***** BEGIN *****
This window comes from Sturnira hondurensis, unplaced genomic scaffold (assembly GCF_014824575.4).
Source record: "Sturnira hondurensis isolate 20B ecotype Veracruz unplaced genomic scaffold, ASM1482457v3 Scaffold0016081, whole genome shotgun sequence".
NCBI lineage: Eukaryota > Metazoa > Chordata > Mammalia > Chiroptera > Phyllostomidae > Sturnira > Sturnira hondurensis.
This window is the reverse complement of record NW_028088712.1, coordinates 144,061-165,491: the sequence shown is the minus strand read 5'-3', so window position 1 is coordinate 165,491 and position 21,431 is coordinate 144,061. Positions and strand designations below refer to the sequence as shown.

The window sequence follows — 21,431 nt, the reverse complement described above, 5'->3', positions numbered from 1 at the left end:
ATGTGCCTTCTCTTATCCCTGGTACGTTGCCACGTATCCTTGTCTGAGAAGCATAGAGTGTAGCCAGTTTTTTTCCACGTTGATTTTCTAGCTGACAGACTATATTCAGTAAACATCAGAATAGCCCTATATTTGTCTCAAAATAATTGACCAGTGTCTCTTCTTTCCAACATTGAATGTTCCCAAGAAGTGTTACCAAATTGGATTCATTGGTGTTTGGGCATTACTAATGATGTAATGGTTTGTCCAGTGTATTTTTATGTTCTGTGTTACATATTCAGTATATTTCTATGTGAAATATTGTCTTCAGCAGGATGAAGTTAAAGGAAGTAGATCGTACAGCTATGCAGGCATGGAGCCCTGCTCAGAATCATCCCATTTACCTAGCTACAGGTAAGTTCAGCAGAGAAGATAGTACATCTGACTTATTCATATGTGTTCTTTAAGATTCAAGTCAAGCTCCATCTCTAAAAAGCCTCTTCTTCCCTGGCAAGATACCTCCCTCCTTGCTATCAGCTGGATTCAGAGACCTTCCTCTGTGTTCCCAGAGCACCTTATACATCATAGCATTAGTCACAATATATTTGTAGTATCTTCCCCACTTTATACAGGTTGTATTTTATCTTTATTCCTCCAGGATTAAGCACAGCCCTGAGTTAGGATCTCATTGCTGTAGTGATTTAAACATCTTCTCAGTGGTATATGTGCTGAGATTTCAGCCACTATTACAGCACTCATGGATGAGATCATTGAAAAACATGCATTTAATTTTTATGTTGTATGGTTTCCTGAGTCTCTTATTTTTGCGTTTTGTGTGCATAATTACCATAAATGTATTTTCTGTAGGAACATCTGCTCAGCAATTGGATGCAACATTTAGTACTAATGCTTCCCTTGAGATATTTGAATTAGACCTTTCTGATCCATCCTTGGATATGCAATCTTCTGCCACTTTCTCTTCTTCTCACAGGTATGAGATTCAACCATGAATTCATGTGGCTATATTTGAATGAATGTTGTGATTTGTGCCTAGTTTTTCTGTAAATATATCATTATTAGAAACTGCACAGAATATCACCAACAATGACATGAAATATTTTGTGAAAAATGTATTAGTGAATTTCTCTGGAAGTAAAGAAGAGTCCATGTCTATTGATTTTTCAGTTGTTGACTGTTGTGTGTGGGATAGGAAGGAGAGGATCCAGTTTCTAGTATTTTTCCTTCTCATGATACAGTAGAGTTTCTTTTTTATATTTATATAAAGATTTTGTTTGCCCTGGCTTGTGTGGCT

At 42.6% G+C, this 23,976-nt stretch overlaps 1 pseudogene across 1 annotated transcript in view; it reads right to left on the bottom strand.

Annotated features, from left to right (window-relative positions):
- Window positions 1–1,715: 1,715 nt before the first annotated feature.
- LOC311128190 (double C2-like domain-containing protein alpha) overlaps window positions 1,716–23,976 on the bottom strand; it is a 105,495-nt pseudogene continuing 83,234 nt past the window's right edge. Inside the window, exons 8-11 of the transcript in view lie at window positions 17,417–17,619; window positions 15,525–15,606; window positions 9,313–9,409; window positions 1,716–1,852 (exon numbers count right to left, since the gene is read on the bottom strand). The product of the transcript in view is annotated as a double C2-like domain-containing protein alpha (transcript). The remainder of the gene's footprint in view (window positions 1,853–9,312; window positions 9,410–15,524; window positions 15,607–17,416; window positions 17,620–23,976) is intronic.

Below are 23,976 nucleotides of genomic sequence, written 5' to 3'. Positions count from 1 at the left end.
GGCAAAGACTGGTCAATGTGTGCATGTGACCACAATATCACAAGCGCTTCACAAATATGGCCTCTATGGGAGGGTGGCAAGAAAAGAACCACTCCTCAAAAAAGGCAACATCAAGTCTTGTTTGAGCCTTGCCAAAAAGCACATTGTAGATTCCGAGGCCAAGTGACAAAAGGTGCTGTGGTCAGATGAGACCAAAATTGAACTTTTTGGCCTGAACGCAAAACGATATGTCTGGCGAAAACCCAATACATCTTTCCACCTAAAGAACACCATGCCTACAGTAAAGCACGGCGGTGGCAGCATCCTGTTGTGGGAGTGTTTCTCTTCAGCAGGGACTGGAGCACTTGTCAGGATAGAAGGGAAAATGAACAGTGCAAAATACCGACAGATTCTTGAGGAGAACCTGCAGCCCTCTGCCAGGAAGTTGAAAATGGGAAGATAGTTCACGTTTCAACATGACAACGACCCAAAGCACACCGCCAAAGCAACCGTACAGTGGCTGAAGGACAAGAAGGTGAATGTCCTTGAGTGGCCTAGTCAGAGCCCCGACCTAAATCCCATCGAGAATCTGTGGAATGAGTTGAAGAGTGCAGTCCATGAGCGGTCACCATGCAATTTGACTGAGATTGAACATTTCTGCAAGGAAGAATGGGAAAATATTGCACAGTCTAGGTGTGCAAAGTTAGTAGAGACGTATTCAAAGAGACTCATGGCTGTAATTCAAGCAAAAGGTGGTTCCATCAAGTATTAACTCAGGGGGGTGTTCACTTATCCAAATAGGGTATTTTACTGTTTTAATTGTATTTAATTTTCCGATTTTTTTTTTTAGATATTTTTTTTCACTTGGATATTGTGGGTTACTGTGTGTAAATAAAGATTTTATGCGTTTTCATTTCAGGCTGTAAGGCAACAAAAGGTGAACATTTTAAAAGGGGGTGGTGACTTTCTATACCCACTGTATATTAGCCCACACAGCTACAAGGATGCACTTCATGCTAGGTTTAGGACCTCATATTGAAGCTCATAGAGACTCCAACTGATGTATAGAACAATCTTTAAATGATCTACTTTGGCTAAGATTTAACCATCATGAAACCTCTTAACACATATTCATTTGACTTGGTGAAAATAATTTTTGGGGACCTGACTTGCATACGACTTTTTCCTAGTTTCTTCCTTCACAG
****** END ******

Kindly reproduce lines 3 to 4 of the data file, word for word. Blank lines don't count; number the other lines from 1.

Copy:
NCBI lineage: Eukaryota > Metazoa > Chordata > Mammalia > Chiroptera > Phyllostomidae > Sturnira > Sturnira hondurensis.
This window is the reverse complement of record NW_028088712.1, coordinates 144,061-165,491: the sequence shown is the minus strand read 5'-3', so window position 1 is coordinate 165,491 and position 21,431 is coordinate 144,061. Positions and strand designations below refer to the sequence as shown.